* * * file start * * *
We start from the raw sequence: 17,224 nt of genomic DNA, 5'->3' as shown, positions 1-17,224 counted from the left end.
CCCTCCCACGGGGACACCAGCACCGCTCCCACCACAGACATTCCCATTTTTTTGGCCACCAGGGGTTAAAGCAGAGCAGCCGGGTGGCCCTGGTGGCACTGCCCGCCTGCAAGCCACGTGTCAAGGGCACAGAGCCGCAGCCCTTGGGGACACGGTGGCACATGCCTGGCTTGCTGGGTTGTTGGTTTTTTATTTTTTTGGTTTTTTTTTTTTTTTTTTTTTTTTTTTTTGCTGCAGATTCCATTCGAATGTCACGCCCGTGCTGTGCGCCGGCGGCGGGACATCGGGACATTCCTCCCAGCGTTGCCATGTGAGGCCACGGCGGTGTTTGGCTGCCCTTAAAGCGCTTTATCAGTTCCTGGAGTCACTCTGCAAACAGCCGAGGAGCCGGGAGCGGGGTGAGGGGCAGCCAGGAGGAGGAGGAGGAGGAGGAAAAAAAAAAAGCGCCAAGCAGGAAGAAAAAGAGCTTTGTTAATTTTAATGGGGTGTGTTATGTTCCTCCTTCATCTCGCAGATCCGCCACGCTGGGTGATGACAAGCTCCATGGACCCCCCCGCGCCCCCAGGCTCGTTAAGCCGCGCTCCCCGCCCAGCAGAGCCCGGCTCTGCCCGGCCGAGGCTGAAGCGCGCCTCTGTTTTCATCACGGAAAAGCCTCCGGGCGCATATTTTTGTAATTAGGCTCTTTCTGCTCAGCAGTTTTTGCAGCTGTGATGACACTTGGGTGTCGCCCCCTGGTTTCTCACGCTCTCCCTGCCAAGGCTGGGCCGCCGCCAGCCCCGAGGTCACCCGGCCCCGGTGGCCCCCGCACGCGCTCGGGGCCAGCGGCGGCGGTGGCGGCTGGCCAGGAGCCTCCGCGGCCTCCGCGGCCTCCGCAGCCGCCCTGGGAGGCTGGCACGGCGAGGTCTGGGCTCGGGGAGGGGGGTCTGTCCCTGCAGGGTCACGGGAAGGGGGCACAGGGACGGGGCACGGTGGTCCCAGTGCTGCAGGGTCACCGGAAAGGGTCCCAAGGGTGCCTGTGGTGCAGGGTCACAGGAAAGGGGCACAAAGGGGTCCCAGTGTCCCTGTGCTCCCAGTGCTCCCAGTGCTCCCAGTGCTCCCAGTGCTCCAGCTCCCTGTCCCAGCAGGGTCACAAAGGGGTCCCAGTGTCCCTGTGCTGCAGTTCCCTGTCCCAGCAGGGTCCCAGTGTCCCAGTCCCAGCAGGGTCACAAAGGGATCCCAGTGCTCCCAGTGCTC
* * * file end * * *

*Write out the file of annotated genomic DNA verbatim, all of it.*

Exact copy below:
We start from the raw sequence: 17,224 nt of genomic DNA, 5'->3' as shown, positions 1-17,224 counted from the left end.
CCCTCCCACGGGGACACCAGCACCGCTCCCACCACAGACATTCCCATTTTTTTGGCCACCAGGGGTTAAAGCAGAGCAGCCGGGTGGCCCTGGTGGCACTGCCCGCCTGCAAGCCACGTGTCAAGGGCACAGAGCCGCAGCCCTTGGGGACACGGTGGCACATGCCTGGCTTGCTGGGTTGTTGGTTTTTTATTTTTTTGGTTTTTTTTTTTTTTTTTTTTTTTTTTTTTGCTGCAGATTCCATTCGAATGTCACGCCCGTGCTGTGCGCCGGCGGCGGGACATCGGGACATTCCTCCCAGCGTTGCCATGTGAGGCCACGGCGGTGTTTGGCTGCCCTTAAAGCGCTTTATCAGTTCCTGGAGTCACTCTGCAAACAGCCGAGGAGCCGGGAGCGGGGTGAGGGGCAGCCAGGAGGAGGAGGAGGAGGAGGAAAAAAAAAAAGCGCCAAGCAGGAAGAAAAAGAGCTTTGTTAATTTTAATGGGGTGTGTTATGTTCCTCCTTCATCTCGCAGATCCGCCACGCTGGGTGATGACAAGCTCCATGGACCCCCCCGCGCCCCCAGGCTCGTTAAGCCGCGCTCCCCGCCCAGCAGAGCCCGGCTCTGCCCGGCCGAGGCTGAAGCGCGCCTCTGTTTTCATCACGGAAAAGCCTCCGGGCGCATATTTTTGTAATTAGGCTCTTTCTGCTCAGCAGTTTTTGCAGCTGTGATGACACTTGGGTGTCGCCCCCTGGTTTCTCACGCTCTCCCTGCCAAGGCTGGGCCGCCGCCAGCCCCGAGGTCACCCGGCCCCGGTGGCCCCCGCACGCGCTCGGGGCCAGCGGCGGCGGTGGCGGCTGGCCAGGAGCCTCCGCGGCCTCCGCGGCCTCCGCAGCCGCCCTGGGAGGCTGGCACGGCGAGGTCTGGGCTCGGGGAGGGGGGTCTGTCCCTGCAGGGTCACGGGAAGGGGGCACAGGGACGGGGCACGGTGGTCCCAGTGCTGCAGGGTCACCGGAAAGGGTCCCAAGGGTGCCTGTGGTGCAGGGTCACAGGAAAGGGGCACAAAGGGGTCCCAGTGTCCCTGTGCTCCCAGTGCTCCCAGTGCTCCCAGTGCTCCCAGTGCTCCAGCTCCCTGTCCCAGCAGGGTCACAAAGGGGTCCCAGTGTCCCTGTGCTGCAGTTCCCTGTCCCAGCAGGGTCCCAGTGTCCCAGTCCCAGCAGGGTCACAAAGGGATCCCAGTGCTCCCAGTGCTC